A mortgage-backed security (MBS) is a type of asset-backed security (an 'instrument') which is secured by a mortgage or collection of mortgages. The mortgages are aggregated and sold to a group of individuals (a government agency or investment bank) that securitizes, or packages, the loans together into a security that investors can buy. Bonds securitizing mortgages are usually treated as a separate class, termed residential; another class is commercial, depending on whether the underlying asset is mortgages owned by borrowers or assets for commercial purposes ranging from office space to multi-dwelling buildings. The structure of the MBS may be known as "pass-through", where the interest and principal payments from the borrower or homebuyer pass through it to the MBS holder, or it may be more complex, made up of a pool of other MBSs. Other types of MBS include collateralized mortgage obligations (CMOs, often structured as real estate mortgage investment conduits) and collat ...
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Asset-backed Security
An asset-backed security (ABS) is a security whose income payments, and hence value, are derived from and collateralized (or "backed") by a specified pool of underlying assets. The pool of assets is typically a group of small and illiquid assets which are unable to be sold individually. Pooling the assets into financial instruments allows them to be sold to general investors, a process called securitization, and allows the risk of investing in the underlying assets to be diversified because each security will represent a fraction of the total value of the diverse pool of underlying assets. The pools of underlying assets can include common payments from credit cards, auto loans, and mortgage loans, to esoteric cash flows from aircraft leases, royalty payments, or movie revenues. Often a separate institution, called a special purpose vehicle, is created to handle the securitization of asset backed securities. The special purpose vehicle, which creates and sells the securities, ...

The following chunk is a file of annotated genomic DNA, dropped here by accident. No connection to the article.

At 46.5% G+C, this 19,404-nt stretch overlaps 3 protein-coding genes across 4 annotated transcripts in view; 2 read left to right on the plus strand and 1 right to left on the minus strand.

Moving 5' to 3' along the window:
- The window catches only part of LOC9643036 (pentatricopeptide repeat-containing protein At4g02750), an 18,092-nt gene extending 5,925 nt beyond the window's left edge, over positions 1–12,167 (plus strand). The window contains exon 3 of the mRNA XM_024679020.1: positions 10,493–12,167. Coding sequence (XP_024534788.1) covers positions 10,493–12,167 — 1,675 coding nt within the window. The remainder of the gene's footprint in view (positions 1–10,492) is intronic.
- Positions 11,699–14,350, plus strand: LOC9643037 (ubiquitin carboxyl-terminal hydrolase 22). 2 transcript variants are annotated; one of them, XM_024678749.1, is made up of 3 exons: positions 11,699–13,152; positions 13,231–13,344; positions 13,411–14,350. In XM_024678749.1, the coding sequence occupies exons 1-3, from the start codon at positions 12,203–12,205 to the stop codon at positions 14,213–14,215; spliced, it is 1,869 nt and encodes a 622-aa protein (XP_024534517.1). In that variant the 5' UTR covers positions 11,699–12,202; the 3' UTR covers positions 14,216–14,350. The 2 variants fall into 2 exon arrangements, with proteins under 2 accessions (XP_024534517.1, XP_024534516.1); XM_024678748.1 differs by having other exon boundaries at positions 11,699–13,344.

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Municipal Debt
A municipal bond, commonly known as a muni, is a bond issued by state or local governments, or entities they create such as authorities and special districts. In the United States, interest income received by holders of municipal bonds is often, but not always, exempt from federal and state income taxation. Typically, only investors in the highest tax brackets benefit from buying tax-exempt municipal bonds instead of taxable bonds. Taxable equivalent yield calculations are required to make fair comparisons between the two categories. The U.S. municipal debt market is relatively small compared to the corporate market. Total municipal debt outstanding was $4 trillion as of the first quarter of 2021, compared to nearly $15 trillion in the corporate and foreign markets. Local authorities in many other countries in the world issue similar bonds, sometimes called local authority bonds or other names. History Municipal debt predates corporate debt by several centuries—the early Renai ...
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Rule 144A